- Pros will train you on how to use your system.
How much will a good system cost?
On the face of it, DIY systems appear to be more expensive than professionally installed systems. That’s because you are purchasing the hardware and maybe paying for a monthly monitoring service. DIY systems can run anywhere from $50 to $2,000 depending on the hardware components — in particular, multiple cameras will scale the cost quickly. But the DIY systems tend to pay for themselves over time.
A professionally installed system like ADT Command Tier III costs $63 a month but costs just $199 up front — lower than some DIY systems. This is the most expensive plan that ADT has and includes premium features such as live video, remote access, and smart home integration.
Understanding contracts and plans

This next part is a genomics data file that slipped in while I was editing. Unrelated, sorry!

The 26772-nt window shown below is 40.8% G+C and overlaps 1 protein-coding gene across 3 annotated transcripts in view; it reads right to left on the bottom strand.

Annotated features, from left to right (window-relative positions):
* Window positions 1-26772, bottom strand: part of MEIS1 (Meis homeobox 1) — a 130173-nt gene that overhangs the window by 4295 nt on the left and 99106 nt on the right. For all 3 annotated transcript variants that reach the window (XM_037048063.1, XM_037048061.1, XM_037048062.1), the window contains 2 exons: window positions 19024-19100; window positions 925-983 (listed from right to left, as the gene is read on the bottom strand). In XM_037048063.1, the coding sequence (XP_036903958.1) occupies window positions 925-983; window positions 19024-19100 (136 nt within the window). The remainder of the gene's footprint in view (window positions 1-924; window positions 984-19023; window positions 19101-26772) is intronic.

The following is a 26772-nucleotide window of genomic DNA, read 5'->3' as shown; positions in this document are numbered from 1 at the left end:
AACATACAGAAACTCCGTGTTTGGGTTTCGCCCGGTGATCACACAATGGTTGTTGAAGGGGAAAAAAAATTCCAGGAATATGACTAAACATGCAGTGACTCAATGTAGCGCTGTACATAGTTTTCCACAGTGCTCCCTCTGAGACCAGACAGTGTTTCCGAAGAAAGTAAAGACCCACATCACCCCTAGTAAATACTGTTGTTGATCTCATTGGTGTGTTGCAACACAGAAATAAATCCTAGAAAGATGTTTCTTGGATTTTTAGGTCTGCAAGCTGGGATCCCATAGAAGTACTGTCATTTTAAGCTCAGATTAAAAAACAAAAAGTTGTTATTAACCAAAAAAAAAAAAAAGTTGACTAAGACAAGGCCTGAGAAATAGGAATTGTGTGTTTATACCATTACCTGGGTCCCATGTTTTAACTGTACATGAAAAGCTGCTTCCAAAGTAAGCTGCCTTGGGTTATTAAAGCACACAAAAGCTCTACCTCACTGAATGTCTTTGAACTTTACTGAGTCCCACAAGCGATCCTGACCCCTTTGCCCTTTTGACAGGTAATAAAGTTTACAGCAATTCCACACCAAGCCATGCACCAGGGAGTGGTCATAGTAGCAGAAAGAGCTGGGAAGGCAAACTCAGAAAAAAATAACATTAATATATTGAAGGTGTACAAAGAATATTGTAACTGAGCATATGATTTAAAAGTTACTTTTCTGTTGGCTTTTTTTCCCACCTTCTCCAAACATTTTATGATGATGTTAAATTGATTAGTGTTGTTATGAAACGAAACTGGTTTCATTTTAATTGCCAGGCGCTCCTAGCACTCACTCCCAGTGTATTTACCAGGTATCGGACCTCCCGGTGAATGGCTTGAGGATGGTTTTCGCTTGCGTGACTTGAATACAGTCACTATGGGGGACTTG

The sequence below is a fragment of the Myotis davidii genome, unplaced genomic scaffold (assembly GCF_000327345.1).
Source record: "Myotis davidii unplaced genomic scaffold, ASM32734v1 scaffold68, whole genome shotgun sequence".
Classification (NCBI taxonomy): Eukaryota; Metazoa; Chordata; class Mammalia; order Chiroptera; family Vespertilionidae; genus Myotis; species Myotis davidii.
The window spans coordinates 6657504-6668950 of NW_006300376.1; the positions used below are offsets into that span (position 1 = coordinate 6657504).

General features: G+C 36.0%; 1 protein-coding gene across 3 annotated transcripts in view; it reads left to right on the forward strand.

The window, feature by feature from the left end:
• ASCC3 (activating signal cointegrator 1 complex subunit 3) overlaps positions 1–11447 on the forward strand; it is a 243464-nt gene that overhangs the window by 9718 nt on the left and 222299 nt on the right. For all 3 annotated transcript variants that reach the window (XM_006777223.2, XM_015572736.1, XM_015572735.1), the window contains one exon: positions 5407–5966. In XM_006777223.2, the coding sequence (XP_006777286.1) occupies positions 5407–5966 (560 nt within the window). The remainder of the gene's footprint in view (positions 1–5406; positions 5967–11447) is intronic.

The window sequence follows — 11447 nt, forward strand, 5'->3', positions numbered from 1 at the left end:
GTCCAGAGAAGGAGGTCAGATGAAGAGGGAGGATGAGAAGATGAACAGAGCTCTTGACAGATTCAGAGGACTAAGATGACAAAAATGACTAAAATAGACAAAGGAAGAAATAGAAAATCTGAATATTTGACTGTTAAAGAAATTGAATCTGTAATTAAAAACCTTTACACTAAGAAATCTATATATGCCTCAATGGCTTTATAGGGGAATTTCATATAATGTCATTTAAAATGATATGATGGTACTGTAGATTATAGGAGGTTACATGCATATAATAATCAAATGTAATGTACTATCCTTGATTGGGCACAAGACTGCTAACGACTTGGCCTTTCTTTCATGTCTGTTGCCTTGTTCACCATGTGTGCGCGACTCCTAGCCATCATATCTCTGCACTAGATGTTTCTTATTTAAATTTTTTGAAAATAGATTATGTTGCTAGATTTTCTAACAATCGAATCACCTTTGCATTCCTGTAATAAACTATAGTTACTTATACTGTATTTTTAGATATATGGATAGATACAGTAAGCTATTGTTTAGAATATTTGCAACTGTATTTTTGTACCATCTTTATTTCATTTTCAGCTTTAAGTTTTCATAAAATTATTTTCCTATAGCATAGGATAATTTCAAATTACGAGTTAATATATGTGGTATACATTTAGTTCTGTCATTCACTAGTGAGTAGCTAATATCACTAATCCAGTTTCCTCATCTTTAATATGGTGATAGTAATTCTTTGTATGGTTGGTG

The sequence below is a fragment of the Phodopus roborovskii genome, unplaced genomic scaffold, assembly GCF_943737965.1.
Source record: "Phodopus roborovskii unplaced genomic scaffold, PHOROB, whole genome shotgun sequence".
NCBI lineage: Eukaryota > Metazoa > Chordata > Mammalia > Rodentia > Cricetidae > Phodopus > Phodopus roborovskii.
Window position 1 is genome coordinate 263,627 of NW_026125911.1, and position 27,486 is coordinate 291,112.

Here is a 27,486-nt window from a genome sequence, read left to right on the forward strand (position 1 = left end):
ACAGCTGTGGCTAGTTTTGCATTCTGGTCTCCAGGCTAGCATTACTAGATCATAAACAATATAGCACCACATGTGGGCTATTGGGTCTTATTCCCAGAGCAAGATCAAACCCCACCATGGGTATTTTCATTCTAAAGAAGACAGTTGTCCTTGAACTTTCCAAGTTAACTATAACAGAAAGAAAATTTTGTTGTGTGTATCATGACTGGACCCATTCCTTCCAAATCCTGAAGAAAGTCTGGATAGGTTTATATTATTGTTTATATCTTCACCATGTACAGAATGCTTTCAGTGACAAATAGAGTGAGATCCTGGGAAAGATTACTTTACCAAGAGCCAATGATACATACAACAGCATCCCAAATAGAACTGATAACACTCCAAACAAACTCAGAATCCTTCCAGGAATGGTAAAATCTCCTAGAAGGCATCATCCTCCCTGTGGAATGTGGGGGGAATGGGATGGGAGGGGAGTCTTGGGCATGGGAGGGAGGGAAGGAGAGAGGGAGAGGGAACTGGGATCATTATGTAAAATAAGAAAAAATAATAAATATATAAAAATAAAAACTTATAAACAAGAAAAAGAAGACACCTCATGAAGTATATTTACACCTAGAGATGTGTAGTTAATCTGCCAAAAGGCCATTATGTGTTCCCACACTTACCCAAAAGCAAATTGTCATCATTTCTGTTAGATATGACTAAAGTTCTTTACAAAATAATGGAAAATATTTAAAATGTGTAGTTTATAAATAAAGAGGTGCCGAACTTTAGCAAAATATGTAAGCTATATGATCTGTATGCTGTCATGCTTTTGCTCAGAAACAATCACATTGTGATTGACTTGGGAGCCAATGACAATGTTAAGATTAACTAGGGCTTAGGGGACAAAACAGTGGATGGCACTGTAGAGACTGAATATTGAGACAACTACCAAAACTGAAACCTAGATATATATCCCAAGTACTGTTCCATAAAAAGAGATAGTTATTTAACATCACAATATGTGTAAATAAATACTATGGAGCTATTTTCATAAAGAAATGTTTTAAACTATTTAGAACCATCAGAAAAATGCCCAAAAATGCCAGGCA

The majority of security systems don’t require a plan, though if you want 24/7 monitoring you will have to pay at least a monthly fee. If you go with a plan and sign a long term contract, you could have very low up front costs because the costs will be absorbed in the monthly fee of your contract.
Typical length: Usually somewhere between 12 months to 60 months, but industry standard is 36 months. Length of contract can determine monthly payments, due to spreading out initial costs of installation and equipment.
What you’re paying for: Cost of equipment and installation. Monitoring service.
No-contract plans: With these, you’ll typically pay for the equipment and install it yourself, though this isn’t always the case. Once you own the equipment, the “plan” pays for monitoring service and/or video storage.